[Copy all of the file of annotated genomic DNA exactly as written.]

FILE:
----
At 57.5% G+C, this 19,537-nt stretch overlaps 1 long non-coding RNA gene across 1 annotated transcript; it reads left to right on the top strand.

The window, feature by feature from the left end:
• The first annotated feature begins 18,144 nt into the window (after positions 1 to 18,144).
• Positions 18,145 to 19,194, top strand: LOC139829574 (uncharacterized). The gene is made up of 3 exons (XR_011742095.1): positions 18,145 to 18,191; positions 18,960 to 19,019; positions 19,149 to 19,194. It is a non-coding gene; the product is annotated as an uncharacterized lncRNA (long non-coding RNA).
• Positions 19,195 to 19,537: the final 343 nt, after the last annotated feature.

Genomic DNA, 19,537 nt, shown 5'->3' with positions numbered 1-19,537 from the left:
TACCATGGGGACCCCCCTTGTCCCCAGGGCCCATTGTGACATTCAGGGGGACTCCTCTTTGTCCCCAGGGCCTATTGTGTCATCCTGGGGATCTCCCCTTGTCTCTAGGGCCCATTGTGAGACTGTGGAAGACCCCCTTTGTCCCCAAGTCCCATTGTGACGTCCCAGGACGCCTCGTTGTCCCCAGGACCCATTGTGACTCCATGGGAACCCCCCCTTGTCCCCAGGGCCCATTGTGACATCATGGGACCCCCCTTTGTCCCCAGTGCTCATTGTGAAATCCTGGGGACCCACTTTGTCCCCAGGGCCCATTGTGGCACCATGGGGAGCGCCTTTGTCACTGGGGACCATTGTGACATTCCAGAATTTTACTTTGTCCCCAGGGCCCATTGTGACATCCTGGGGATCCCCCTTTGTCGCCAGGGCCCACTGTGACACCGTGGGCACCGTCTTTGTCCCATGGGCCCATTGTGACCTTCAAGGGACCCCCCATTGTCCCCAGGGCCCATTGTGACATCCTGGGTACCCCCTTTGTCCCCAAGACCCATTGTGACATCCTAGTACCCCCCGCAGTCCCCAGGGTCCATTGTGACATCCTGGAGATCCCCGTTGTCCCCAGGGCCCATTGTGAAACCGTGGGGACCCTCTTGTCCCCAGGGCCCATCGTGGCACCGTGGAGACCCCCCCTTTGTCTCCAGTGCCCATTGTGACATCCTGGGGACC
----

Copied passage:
At 57.5% G+C, this 19,537-nt stretch overlaps 1 long non-coding RNA gene across 1 annotated transcript; it reads left to right on the top strand.

The window, feature by feature from the left end:
• The first annotated feature begins 18,144 nt into the window (after positions 1 to 18,144).
• Positions 18,145 to 19,194, top strand: LOC139829574 (uncharacterized). The gene is made up of 3 exons (XR_011742095.1): positions 18,145 to 18,191; positions 18,960 to 19,019; positions 19,149 to 19,194. It is a non-coding gene; the product is annotated as an uncharacterized lncRNA (long non-coding RNA).
• Positions 19,195 to 19,537: the final 343 nt, after the last annotated feature.

Genomic DNA, 19,537 nt, shown 5'->3' with positions numbered 1-19,537 from the left:
TACCATGGGGACCCCCCTTGTCCCCAGGGCCCATTGTGACATTCAGGGGGACTCCTCTTTGTCCCCAGGGCCTATTGTGTCATCCTGGGGATCTCCCCTTGTCTCTAGGGCCCATTGTGAGACTGTGGAAGACCCCCTTTGTCCCCAAGTCCCATTGTGACGTCCCAGGACGCCTCGTTGTCCCCAGGACCCATTGTGACTCCATGGGAACCCCCCCTTGTCCCCAGGGCCCATTGTGACATCATGGGACCCCCCTTTGTCCCCAGTGCTCATTGTGAAATCCTGGGGACCCACTTTGTCCCCAGGGCCCATTGTGGCACCATGGGGAGCGCCTTTGTCACTGGGGACCATTGTGACATTCCAGAATTTTACTTTGTCCCCAGGGCCCATTGTGACATCCTGGGGATCCCCCTTTGTCGCCAGGGCCCACTGTGACACCGTGGGCACCGTCTTTGTCCCATGGGCCCATTGTGACCTTCAAGGGACCCCCCATTGTCCCCAGGGCCCATTGTGACATCCTGGGTACCCCCTTTGTCCCCAAGACCCATTGTGACATCCTAGTACCCCCCGCAGTCCCCAGGGTCCATTGTGACATCCTGGAGATCCCCGTTGTCCCCAGGGCCCATTGTGAAACCGTGGGGACCCTCTTGTCCCCAGGGCCCATCGTGGCACCGTGGAGACCCCCCCTTTGTCTCCAGTGCCCATTGTGACATCCTGGGGACC